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dc.contributor.authorSlattery, D
dc.date.accessioned2015-08-18T11:40:05Zen
dc.date.available2015-08-18T11:40:05Zen
dc.date.issued2015-07en
dc.identifier.urihttp://hdl.handle.net/10147/575024en
dc.descriptionAllegations are increasing, that doctors fail when obtaining consent, to ensure that the patient understands the information. Obtaining consent is central to the patient doctor relationship. In the USA, doctors write the acronym â PARQâ in medical notes to demonstrate they have discussed â procedureâ (what it entails), â alternativesâ (including nothing), â risksâ (of the procedure and the alternatives) and â questionsâ (invite questions from the patient) 1 . Birch v University College Hospital (UK) 2 case, exemplifies the importance of above. The doctor was found negligent, because although he informed the patient of the risks of catheter angiography which led to her stroke, he did not discuss the comparative risk of magnetic resonance imaging.en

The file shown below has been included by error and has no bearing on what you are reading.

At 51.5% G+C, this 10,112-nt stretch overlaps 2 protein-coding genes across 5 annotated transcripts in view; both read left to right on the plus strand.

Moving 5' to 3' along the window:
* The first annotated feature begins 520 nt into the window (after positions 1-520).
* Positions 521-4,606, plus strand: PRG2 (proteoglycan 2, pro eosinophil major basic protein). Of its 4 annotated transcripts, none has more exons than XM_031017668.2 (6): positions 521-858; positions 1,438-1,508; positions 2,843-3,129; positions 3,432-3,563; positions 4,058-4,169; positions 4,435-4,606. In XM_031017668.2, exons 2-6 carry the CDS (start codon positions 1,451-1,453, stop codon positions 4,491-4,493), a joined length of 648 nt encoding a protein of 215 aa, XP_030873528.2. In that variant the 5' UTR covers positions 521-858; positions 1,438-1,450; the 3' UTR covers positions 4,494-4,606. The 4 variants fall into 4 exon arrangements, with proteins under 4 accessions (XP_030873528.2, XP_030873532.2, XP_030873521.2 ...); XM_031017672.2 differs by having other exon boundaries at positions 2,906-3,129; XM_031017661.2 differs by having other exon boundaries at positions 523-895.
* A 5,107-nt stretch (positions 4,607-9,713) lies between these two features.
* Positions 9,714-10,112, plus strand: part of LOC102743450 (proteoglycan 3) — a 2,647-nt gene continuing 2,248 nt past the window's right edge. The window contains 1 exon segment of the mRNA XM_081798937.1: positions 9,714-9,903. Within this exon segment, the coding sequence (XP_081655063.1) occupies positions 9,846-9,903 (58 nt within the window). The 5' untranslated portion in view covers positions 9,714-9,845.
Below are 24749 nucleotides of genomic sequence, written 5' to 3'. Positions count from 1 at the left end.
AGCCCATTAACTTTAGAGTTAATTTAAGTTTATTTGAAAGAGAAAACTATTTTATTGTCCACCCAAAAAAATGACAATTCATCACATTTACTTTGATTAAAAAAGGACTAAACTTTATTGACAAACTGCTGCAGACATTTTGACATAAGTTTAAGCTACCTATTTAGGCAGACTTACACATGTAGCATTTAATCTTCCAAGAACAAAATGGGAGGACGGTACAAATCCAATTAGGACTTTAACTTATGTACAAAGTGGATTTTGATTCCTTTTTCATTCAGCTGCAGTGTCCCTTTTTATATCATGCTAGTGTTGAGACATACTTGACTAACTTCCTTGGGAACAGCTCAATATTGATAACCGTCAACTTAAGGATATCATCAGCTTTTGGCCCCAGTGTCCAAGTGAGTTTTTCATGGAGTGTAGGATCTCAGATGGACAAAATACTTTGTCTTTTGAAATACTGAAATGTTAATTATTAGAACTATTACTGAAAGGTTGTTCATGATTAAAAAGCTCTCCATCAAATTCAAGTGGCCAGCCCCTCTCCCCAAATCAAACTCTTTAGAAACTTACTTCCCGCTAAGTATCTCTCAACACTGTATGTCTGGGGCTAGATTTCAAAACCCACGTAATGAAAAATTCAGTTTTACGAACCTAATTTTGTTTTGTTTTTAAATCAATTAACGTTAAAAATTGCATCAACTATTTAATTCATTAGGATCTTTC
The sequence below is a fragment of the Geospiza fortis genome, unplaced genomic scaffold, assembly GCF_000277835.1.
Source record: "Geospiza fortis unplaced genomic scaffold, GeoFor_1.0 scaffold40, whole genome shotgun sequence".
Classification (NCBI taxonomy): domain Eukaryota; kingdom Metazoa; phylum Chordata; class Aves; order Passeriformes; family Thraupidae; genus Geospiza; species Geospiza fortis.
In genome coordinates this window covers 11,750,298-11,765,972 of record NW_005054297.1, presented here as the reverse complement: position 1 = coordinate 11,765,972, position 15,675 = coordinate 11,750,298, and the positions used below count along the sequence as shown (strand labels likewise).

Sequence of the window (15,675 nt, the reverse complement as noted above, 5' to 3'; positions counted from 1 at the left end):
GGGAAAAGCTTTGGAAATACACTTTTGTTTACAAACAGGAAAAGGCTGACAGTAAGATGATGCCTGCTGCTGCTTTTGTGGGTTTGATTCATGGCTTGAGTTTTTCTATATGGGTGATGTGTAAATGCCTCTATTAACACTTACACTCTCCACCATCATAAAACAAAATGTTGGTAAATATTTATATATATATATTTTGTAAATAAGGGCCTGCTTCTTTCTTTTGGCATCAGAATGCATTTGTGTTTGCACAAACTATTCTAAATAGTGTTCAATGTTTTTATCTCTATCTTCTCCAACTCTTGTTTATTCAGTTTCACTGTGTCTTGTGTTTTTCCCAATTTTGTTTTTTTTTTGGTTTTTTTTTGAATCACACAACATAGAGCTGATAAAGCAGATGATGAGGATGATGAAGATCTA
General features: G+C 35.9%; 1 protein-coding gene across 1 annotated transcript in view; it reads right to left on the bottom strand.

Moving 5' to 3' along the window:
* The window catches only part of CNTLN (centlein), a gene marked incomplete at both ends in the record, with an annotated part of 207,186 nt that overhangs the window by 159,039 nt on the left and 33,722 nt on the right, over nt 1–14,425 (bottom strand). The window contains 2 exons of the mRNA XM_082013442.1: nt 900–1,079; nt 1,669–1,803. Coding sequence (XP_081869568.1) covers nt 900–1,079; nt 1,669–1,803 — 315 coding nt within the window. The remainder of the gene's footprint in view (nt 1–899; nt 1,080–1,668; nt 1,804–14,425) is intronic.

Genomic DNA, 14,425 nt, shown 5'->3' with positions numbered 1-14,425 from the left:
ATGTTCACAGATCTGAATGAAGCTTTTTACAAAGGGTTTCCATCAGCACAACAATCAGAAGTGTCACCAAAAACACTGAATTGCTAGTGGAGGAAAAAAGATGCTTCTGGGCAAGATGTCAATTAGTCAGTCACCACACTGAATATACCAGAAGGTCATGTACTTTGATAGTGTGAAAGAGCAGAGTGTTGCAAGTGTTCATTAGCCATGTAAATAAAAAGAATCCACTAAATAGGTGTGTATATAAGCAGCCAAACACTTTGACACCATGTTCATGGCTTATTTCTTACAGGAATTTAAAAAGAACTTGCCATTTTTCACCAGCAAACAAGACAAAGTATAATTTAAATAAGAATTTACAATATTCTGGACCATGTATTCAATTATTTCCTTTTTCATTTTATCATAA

dc.language.isoenen
dc.publisherIrish Medical Journalen
dc.subjectPATIENT SAFETYen
dc.subjectPATIENT EDUCATIONen
dc.titleTowards improved and safer care, for patients and doctorsen
dc.typeArticleen
dc.identifier.journalIrish Medical Journalen
refterms.dateFOA2018-08-27T04:59:11Z


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